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Archive for the ‘EcoCulture’ Category

More information here and here. Not all Wet’suwet’en agree. See here and the video here.

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With its passage of Act 120 this past June, Vermont became the first U.S. state to require mandatory labeling of foods containing genetically modified organisms (GMOs). (This followed Connecticut’s and Maine’s decisions to require it once adjacent states do.) Since then, GMO food manufacturers have announced they will challenge that decision in court. Meanwhile, critics of GMOs […]

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A journalist asked me to say something about the use of animal mascots for commercial purposes. In an email, she wrote: “What does a brand owe an animal mascot, especially one at risk? For instance, polar bears face rapid habitat loss, yet Coke has only donated $2 million to the WWF for conservation efforts. There’s also Kellogg’s […]

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As I write, Bill McKibben is being interviewed left and right, Tom Ashbrook is interviewing Naomi Klein and pushing her to outline a vision that isn’t capitalism-as-we-know-it, Time magazine is saying this could be the largest march of its kind — which raises the question of what kind it is — and the

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Busy being born…

When humans look back on our time from the next era, they might see this weekend’s People’s Climate March as a key event in the movement that led to the next era. The alternative is a little scarier: it’s that there will be no next era, or at least no humans looking back from it. […]

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Winona LaDuke’s talk (at Under Western Skies 3) was, as always, powerful and empowering. Here are some quoteworthy lines from it. “I’ve lived my entire life in the fossil fuel era. I’d like a graceful exit out of it.” “I want to be able to walk out of my teepee into a Tesla.”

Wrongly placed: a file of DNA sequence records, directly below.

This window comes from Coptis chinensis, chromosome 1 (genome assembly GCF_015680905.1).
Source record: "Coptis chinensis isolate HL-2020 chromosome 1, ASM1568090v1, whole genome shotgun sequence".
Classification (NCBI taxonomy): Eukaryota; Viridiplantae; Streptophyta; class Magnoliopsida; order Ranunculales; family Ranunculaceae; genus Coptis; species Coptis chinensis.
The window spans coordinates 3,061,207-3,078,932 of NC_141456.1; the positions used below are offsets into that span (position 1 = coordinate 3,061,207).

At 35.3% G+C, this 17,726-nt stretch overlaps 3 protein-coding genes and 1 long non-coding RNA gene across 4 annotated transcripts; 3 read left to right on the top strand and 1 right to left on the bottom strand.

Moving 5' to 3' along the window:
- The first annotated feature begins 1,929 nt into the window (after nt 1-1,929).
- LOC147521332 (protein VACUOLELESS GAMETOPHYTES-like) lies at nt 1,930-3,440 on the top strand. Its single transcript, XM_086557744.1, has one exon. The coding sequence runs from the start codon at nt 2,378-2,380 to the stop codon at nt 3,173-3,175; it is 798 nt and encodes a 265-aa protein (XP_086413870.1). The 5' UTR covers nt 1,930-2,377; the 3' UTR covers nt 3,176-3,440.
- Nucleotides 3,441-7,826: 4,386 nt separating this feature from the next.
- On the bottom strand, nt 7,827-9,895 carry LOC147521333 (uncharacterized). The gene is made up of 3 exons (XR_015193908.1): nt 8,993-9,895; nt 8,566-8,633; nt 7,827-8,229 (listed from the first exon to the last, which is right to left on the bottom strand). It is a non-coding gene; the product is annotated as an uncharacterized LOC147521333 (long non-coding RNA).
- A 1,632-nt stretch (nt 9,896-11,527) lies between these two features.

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The preliminary program is up for the third Under Western Skies conference, “Intersections of Environments, Technologies, Communities,” which will be held in a couple of weeks at Mount Royal University in Calgary, Alberta. And it looks fantastic. I think the biennial UWS gatherings are becoming one of the leading interdisciplinary forums for environmental thinking, critique, and […]

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The following is a guest post by Clive Hamilton, professor of public ethics at Charles Sturt University in Canberra, Australia. It continues the Immanence series “Debating the Anthropocene.” See here, here, and here for previous articles in the series. (And note that some lengthy comments have been added to the previous post by Jan Zalasiewicz, Kieran […]

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Kieran Suckling’s post Against the Anthropocene, originally posted here on July 7 and subsequently shared with the International Commission on Stratigraphy’s Anthropocene Working Group by Andy Revkin, has elicited a round of emailed back-and-forths from some noteworthy individuals, including paleobiologist Jan Zalasiewicz and paleoecologist Anthony Barnosky. As this debate would be of interest to readers of this […]

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Two quick observations about art and ecology at Welcome to the Anthropocene: 1) I’m impressed with how well art has been integrated into the program, thanks in part to Jennifer Joy‘s work in weaving her own performances with a troupe of local artists and dancers throughout the events. (And how none of it is the cloying kind […]

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